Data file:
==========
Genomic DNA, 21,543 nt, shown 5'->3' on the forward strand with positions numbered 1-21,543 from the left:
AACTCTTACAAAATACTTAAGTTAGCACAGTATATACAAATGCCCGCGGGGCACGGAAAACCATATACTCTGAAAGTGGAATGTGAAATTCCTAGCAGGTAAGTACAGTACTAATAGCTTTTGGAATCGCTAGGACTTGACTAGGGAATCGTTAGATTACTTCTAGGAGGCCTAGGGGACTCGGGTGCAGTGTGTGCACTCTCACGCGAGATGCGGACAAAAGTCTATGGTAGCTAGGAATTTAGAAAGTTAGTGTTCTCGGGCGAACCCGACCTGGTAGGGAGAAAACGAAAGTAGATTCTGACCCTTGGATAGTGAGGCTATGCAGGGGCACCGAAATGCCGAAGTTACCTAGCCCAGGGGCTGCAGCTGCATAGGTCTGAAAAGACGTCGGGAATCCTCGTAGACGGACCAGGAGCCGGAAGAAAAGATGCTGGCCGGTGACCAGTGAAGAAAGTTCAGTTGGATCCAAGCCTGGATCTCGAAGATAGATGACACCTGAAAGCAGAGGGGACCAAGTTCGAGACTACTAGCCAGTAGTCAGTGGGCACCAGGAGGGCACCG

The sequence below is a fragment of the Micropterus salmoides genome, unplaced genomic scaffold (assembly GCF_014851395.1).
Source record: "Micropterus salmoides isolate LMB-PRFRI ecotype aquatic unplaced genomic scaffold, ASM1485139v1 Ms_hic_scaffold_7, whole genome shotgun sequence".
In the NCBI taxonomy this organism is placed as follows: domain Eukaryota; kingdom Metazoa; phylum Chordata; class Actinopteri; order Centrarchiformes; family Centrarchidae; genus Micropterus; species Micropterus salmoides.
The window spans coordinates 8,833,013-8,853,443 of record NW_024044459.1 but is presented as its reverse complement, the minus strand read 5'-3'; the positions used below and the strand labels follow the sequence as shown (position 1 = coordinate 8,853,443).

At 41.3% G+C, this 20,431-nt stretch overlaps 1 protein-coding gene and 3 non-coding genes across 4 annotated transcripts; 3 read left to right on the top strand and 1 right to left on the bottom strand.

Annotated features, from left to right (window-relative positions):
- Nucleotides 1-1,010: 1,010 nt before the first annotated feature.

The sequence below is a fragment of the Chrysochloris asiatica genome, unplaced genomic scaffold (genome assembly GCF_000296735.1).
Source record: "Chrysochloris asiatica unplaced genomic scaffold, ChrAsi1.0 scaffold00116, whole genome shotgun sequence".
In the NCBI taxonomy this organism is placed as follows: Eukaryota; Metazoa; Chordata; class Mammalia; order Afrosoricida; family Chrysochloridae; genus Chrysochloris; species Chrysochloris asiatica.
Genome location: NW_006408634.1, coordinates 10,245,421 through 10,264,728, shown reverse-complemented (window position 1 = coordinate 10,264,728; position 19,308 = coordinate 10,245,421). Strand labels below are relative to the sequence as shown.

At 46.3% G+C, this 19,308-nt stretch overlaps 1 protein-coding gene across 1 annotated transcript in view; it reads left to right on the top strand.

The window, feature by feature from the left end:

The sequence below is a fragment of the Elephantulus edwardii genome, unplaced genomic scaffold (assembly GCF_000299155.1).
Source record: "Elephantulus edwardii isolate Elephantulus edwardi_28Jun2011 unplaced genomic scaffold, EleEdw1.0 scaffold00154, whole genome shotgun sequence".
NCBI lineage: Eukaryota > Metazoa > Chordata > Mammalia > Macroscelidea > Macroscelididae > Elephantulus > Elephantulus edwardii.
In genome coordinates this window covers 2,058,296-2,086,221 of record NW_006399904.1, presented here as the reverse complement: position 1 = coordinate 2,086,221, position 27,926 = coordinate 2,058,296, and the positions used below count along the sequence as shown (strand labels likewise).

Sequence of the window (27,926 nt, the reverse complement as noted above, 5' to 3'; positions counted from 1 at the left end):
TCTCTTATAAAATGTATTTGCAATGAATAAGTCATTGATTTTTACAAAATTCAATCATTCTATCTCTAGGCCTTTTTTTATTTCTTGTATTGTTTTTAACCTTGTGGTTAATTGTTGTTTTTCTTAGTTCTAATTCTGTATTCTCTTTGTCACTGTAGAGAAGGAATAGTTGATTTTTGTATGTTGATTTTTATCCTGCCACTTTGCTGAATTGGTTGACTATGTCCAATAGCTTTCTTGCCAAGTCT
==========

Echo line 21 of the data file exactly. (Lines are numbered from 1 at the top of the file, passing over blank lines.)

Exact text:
TCTCTTATAAAATGTATTTGCAATGAATAAGTCATTGATTTTTACAAAATTCAATCATTCTATCTCTAGGCCTTTTTTTATTTCTTGTATTGTTTTTAACCTTGTGGTTAATTGTTGTTTTTCTTAGTTCTAATTCTGTATTCTCTTTGTCACTGTAGAGAAGGAATAGTTGATTTTTGTATGTTGATTTTTATCCTGCCACTTTGCTGAATTGGTTGACTATGTCCAATAGCTTTCTTGCCAAGTCT